In every calendar year, at least one and at most three Fridays fall on a thirteenth. For some, such a day is considered an unlucky day and there is even a word that describes the fear of the number 13: triskaidekaphobia. This superstition, which only emerged in the 20th century, may have its origins in Christianity: Jesus is said to have been crucified on a Friday and his betrayer Judas was the 13th disciple.
As is so often the case with fears, a look at the statistics can help to mitigate them. The insurer Zurich and the automobile club ADAC have evaluated figures on damage and car accidents and each come to the conclusion that so-called unlucky Fridays are not particularly different from all other Fridays.
E-mobility, transport policy and future mobility: the briefing on transport and smart mobility. For decision makers
In 2022, the insurer reports: The number of claims from a Friday the 13th is on a long-term average at a similar level as on all other Fridays. Apparently, however, the statistics show an effect that could be traced back to superstition.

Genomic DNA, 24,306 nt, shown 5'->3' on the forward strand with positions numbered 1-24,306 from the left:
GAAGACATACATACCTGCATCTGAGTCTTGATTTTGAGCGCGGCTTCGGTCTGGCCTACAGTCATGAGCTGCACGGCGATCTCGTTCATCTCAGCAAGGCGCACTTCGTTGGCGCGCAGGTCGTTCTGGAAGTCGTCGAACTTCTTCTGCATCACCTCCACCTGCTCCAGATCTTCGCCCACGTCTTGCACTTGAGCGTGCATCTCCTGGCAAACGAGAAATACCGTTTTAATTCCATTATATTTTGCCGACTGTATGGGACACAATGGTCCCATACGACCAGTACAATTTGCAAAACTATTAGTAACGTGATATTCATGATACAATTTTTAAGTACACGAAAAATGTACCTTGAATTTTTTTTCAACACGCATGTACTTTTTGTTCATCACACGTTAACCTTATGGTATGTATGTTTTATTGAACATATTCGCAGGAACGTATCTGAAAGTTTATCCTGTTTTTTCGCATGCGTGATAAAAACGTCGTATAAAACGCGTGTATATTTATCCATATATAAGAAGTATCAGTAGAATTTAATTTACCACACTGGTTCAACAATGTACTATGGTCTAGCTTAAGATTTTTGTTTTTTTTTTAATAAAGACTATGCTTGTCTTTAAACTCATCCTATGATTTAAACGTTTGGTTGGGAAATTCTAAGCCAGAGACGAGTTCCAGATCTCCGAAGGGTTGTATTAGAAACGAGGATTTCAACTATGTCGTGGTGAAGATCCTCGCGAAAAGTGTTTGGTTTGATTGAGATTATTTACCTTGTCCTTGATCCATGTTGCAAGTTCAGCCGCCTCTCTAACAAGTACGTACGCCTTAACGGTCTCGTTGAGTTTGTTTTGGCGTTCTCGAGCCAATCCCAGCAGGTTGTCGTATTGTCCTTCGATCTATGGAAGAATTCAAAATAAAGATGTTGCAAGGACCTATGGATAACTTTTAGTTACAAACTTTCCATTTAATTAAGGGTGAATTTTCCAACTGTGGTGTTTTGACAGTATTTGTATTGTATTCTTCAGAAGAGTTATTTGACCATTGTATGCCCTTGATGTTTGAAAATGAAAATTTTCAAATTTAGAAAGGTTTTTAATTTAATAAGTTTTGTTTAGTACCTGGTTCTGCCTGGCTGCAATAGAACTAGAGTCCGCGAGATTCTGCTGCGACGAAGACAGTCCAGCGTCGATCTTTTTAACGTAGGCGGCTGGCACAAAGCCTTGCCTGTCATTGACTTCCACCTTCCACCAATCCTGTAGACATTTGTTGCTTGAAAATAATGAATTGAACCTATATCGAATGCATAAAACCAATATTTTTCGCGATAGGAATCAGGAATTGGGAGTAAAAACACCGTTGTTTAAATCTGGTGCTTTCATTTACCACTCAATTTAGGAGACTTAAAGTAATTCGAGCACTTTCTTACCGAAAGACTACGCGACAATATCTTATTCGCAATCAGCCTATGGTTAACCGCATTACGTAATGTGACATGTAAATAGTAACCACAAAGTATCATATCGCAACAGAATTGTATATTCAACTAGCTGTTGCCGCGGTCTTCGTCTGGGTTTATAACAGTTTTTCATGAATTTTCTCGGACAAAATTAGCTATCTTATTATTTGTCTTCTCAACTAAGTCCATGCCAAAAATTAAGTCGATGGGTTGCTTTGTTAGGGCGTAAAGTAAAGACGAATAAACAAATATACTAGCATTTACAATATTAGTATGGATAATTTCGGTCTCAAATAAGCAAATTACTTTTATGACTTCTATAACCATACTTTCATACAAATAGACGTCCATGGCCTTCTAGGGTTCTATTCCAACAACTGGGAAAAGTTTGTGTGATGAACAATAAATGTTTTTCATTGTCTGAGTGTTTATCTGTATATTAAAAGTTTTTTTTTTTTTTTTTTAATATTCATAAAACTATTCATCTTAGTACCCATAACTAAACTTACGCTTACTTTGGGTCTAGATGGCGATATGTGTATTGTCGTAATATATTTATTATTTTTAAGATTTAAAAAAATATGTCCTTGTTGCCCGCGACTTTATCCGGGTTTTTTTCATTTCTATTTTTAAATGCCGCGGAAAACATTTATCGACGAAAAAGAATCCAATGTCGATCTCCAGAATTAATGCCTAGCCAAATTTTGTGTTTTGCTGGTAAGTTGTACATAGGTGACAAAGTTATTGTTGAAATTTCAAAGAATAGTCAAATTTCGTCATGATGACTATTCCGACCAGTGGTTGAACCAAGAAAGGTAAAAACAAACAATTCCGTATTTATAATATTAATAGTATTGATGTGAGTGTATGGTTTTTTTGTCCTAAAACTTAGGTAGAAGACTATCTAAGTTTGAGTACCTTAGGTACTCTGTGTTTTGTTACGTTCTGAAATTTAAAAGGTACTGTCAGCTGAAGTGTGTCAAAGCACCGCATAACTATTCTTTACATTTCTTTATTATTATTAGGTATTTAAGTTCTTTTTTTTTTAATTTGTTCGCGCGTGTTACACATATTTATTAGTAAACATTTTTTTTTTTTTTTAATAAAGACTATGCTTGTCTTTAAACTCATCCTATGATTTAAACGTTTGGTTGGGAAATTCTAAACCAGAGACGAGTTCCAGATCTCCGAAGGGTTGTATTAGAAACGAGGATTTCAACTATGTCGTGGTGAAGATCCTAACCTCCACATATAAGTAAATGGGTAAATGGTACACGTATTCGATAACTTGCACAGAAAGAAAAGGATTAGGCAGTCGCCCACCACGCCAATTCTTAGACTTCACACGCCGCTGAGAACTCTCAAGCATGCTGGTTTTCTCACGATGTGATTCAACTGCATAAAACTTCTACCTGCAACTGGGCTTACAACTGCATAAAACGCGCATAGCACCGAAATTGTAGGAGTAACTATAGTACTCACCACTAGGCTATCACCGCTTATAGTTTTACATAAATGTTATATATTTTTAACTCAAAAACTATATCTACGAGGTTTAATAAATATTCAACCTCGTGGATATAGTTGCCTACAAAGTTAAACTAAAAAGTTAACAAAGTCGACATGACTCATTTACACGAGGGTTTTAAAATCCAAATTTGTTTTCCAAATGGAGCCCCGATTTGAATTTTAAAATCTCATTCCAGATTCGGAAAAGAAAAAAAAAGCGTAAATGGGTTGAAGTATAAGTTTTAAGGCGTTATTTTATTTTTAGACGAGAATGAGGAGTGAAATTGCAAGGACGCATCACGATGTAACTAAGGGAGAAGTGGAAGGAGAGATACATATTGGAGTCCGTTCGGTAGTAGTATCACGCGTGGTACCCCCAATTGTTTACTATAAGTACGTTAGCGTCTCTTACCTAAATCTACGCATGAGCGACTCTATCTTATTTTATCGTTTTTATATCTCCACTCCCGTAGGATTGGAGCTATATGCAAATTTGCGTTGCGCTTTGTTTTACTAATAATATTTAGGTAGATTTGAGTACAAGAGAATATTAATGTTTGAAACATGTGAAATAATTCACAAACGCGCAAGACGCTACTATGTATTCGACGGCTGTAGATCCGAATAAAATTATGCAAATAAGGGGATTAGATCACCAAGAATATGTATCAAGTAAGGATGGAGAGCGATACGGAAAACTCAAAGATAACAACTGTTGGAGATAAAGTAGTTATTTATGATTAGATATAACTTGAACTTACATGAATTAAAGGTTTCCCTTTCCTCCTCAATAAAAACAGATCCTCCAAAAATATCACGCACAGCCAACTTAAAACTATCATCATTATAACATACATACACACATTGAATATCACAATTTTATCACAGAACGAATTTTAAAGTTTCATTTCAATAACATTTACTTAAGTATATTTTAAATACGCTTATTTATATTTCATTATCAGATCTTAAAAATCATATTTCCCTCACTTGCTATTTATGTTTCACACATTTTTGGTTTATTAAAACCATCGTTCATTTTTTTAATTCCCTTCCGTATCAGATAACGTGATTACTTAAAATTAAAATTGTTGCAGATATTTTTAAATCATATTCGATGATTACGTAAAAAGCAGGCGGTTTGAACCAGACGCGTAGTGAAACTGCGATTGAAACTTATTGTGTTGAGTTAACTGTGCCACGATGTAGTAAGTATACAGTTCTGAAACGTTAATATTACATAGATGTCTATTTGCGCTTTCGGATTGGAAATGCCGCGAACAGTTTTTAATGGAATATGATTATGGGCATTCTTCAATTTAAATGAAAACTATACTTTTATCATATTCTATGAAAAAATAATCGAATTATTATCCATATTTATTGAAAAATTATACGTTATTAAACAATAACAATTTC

The long-term average shows that on all Fridays that do not fall on the 13th, an average of eight percent more damage is reported than on the other days of the week. So maybe people are extra cautious on Friday the 13th.
In the official accident statistics, the ADAC does not find any major special features for a Friday the 13th either. In 2018, for example, there were 957 accidents involving personal injury on April 13 and 1123 on July 13. The Friday average for 2018 is 971, so the values were once below and once above.
You have to know that July is one of the months with the most accidents, as traffic is higher in summer than in winter.
The data for the years 2019 and 2020 also show no abnormalities with regard to Fridays that fall on a 13th:
According to the ADAC, there are more car accidents on Fridays (whether the 13th or not) than on any other day of the week, in 2018 it was around 15 percent more than the weekly average. The streets are just busier on Fridays because of commuters and day-trippers.
So, on Fridays, you need to be extra careful on the road, but there is a simple, rational explanation for that.